Samsung Galaxy S II
Android User Interface

It is a tough ask to compare two very different but established mobile operating systems - Apple's iOS 5 and Android 4.0 (Ice Cream Sandwich) - with the new Windows Phone 7.5 Mango.

iOS, the first mobile operating system, was launched on Oct. 12, 2000. It was then known as the iPhone OS, named as it was after Apple's flagship smartphone series. A year later, the Android OS made its debut, with the launch of HTC Dream (T-Mobile G1). Windows was a later entrant to the sphere.

In any case, it appears the stage is now set for a battle among these three. Google's Android has been given more firepower with the acquisition of Motorola handsets. Microsoft finds solace in a promising collaboration with Nokia and Apple.

Each of these platforms has its own strength and weaknesses, which are discussed below:

iOS 5 vs WP7 Mango vs Android 4.0

    • When it comes to apps, the iOS rules the market with a massive archive of more than 500,000 apps, including custom-built games, software and media and music. It is closely followed by Google's Android Market, with more than 250,000 apps, while Windows Mango has the weakest app support with just about 30,000 apps.
    • The iOS 5 comes preloaded with an inbuilt music player (iTunes), a custom browser (Safari) and a stock productivity suite (iWork). While, the Android 4.0 lacks a pre-loaded music player, it does include a custom browser, Google Chrome, and a stock productivity suite - Google Docs. Windows Mango, on the other hand, offers Zune - a music player, a custom browser - IE9 and a stock productivity suite - Office Mobile.
    • Apple's iOS 5 added Twitter integration to its software but does not support Flash. On the other hand, both Ice Cream Sandwich and Windows Mango support Flash alongside Twitter.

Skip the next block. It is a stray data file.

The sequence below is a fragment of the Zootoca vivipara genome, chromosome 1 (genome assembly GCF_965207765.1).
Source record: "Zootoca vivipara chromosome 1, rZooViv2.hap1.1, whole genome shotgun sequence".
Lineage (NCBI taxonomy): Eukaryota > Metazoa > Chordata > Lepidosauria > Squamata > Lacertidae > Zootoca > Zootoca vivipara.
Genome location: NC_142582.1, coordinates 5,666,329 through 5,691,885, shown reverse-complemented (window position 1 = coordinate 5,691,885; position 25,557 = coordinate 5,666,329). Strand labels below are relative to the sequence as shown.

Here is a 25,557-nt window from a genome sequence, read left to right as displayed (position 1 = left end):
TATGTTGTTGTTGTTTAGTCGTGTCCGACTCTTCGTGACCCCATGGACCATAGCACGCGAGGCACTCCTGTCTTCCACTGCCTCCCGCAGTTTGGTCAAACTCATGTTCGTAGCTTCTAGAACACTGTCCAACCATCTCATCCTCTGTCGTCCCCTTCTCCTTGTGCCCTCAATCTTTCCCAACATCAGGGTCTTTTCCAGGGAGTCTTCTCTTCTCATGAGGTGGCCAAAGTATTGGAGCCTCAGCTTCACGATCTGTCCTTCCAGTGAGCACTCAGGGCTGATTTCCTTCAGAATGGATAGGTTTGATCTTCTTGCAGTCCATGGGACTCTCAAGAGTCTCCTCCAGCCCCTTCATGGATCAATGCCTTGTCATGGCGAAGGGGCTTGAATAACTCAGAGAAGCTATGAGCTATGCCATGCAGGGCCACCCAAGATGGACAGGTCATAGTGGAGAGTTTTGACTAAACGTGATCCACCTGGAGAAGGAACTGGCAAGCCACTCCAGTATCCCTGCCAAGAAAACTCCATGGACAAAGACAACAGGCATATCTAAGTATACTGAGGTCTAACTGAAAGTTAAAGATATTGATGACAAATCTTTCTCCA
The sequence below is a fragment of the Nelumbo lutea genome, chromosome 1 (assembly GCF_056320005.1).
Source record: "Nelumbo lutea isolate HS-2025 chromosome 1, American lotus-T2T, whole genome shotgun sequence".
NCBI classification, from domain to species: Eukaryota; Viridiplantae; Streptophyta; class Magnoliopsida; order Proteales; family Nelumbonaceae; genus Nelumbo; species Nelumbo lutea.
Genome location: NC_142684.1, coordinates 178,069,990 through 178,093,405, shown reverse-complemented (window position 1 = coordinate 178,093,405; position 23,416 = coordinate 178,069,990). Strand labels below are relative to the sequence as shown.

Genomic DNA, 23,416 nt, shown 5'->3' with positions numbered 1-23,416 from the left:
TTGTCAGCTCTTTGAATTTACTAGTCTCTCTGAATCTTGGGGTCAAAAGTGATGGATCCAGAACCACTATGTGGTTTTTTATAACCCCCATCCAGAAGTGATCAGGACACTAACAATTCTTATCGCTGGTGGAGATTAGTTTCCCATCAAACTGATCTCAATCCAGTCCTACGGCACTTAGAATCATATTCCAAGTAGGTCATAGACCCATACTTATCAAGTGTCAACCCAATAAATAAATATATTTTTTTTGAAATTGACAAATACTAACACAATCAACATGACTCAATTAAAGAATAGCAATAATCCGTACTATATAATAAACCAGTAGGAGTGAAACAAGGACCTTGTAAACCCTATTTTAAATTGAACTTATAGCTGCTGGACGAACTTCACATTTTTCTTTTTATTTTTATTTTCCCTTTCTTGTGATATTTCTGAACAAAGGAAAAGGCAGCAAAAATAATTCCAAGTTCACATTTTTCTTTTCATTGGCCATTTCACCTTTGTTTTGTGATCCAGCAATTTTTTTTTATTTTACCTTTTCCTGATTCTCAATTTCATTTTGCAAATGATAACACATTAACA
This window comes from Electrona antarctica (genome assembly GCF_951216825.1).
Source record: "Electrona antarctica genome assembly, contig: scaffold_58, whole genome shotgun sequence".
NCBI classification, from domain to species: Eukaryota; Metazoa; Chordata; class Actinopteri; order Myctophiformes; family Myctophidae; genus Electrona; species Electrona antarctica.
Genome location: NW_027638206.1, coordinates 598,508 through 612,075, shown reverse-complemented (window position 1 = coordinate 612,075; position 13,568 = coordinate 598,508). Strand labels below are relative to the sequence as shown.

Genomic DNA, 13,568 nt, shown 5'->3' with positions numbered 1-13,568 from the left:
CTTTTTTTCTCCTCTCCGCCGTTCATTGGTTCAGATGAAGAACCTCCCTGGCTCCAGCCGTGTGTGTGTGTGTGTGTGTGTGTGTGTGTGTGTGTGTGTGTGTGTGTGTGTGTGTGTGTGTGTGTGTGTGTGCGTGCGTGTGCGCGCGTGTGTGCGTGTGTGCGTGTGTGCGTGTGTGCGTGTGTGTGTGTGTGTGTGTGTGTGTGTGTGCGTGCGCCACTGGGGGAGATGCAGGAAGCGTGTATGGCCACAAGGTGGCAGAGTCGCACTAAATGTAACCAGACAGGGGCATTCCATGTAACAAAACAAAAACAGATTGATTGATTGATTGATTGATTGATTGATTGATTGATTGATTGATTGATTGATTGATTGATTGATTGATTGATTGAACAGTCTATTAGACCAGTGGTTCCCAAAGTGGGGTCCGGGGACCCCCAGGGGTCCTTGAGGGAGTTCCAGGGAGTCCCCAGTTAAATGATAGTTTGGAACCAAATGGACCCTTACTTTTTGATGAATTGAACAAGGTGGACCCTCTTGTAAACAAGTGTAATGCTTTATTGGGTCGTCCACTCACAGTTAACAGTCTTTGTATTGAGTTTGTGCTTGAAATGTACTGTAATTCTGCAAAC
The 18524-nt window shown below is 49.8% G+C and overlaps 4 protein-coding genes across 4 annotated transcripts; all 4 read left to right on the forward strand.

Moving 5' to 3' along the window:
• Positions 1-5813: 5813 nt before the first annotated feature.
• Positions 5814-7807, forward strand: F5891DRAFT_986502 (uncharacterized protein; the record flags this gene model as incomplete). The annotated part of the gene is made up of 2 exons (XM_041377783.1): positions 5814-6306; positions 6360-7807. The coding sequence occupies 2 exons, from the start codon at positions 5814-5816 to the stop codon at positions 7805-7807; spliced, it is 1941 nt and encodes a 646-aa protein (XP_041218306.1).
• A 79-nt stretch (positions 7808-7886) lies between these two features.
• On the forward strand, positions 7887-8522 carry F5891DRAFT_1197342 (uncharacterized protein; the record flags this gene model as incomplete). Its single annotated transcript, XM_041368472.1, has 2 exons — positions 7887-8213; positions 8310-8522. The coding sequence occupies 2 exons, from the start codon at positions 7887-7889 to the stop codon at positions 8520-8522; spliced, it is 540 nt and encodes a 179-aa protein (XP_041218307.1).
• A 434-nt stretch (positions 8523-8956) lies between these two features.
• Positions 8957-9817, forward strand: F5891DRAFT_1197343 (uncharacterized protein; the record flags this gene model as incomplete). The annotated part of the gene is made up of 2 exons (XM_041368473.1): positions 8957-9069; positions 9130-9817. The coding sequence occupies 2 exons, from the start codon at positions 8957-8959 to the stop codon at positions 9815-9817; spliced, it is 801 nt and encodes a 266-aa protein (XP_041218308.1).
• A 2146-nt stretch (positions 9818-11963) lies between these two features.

• Android misses out on Wi-Fi Sync support, something that both the iOS 5 and Windows Mango have native support for.
    • Fortunately for hard-core gamers, all three platforms support hardware acceleration.
    • The iOS 5 has carrier support limited only to AT&T, Verizon and Sprint. Meanwhile, both Windows Mango and the Android upgrade extend support to all major U.S. carriers.
    • The iOS 5 incorporates "Pseudo-multitasking" wherein only one application window is active at a time; the others run in the background. On the other hand, both Windows Mango and Ice Cream Sandwich enjoy the privilege of real-time multitasking capability.
    • Finally, iOS 5 and Windows Mango include robust integrated security features and hence no third-party security is necessary. But their Android counterpart is vulnerable to security exploits and malware attack, and third-party security is a must.
    • Apple's software is limited to icon-centric home screens, whereas both Windows Mango and Ice Cream Sandwich extend support to widgets besides icons.
    • Both the iOS 5 and the Android 4.0 include platform support for tablets, while Windows Mango misses out on this key feature.
    • The iOS 5 supports limited customization options after jailbreaking the device. Windows Mango offers barely any such support. On the other hand, the Android counterpart supports a much richer range of possibilities.
    • Over-the-air updates and screenshot functions are limited to the iOS 5 and Android 4.0, while Windows Mango loses out.
    • In addition, both the iOS 5 and Google's Android support their native e-book stores, namely iBooks and GoogleBooks; Windows Mango misses out on this.
    • iOS 5 supports a wireless Cloud Backup with up to 5GB free storage. The other two platforms just don't qualify.

Apple's iOS 5 has been designed and revamped to offer maximum feature support for users while keeping customization to a minimum, although this is expected to come at the expense of reliability and performance.

Google's Android upgrade aims at delivering superior performance, complete customization capabilities and regular updates to users' feature requirements.

The decision of choosing one over the other - revolving as it does around questions of balance between features, usability and performance - is that of the final user.